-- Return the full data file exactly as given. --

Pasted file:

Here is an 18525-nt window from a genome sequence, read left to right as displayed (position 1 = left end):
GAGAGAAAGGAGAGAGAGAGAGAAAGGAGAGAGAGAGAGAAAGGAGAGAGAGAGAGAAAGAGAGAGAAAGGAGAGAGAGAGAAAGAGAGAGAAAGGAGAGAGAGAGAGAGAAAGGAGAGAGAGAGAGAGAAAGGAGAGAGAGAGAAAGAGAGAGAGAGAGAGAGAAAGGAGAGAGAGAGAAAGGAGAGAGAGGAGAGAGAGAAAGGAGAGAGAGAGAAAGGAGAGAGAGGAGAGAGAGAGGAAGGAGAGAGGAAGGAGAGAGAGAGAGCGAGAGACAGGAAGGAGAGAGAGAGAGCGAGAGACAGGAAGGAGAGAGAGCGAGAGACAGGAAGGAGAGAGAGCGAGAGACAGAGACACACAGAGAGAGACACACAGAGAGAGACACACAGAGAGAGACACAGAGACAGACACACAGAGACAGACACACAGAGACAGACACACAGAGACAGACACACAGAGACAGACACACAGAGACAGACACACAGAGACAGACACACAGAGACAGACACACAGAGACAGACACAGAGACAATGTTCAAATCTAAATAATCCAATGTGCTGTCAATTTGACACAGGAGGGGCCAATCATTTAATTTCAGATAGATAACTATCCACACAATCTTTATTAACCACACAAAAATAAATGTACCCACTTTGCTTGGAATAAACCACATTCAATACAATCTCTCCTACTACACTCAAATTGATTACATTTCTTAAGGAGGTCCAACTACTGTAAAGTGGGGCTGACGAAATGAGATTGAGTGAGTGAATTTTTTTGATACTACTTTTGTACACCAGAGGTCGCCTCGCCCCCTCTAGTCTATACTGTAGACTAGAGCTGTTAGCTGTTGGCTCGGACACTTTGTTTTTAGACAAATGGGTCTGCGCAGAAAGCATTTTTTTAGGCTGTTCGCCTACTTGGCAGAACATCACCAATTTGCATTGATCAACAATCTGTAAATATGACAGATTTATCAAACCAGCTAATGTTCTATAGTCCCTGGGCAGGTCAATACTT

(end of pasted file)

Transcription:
Here is an 18525-nt window from a genome sequence, read left to right as displayed (position 1 = left end):
GAGAGAAAGGAGAGAGAGAGAGAAAGGAGAGAGAGAGAGAAAGGAGAGAGAGAGAGAAAGAGAGAGAAAGGAGAGAGAGAGAAAGAGAGAGAAAGGAGAGAGAGAGAGAGAAAGGAGAGAGAGAGAGAGAAAGGAGAGAGAGAGAAAGAGAGAGAGAGAGAGAGAAAGGAGAGAGAGAGAAAGGAGAGAGAGGAGAGAGAGAAAGGAGAGAGAGAGAAAGGAGAGAGAGGAGAGAGAGAGGAAGGAGAGAGGAAGGAGAGAGAGAGAGCGAGAGACAGGAAGGAGAGAGAGAGAGCGAGAGACAGGAAGGAGAGAGAGCGAGAGACAGGAAGGAGAGAGAGCGAGAGACAGAGACACACAGAGAGAGACACACAGAGAGAGACACACAGAGAGAGACACAGAGACAGACACACAGAGACAGACACACAGAGACAGACACACAGAGACAGACACACAGAGACAGACACACAGAGACAGACACACAGAGACAGACACACAGAGACAGACACACAGAGACAGACACAGAGACAATGTTCAAATCTAAATAATCCAATGTGCTGTCAATTTGACACAGGAGGGGCCAATCATTTAATTTCAGATAGATAACTATCCACACAATCTTTATTAACCACACAAAAATAAATGTACCCACTTTGCTTGGAATAAACCACATTCAATACAATCTCTCCTACTACACTCAAATTGATTACATTTCTTAAGGAGGTCCAACTACTGTAAAGTGGGGCTGACGAAATGAGATTGAGTGAGTGAATTTTTTTGATACTACTTTTGTACACCAGAGGTCGCCTCGCCCCCTCTAGTCTATACTGTAGACTAGAGCTGTTAGCTGTTGGCTCGGACACTTTGTTTTTAGACAAATGGGTCTGCGCAGAAAGCATTTTTTTAGGCTGTTCGCCTACTTGGCAGAACATCACCAATTTGCATTGATCAACAATCTGTAAATATGACAGATTTATCAAACCAGCTAATGTTCTATAGTCCCTGGGCAGGTCAATACTT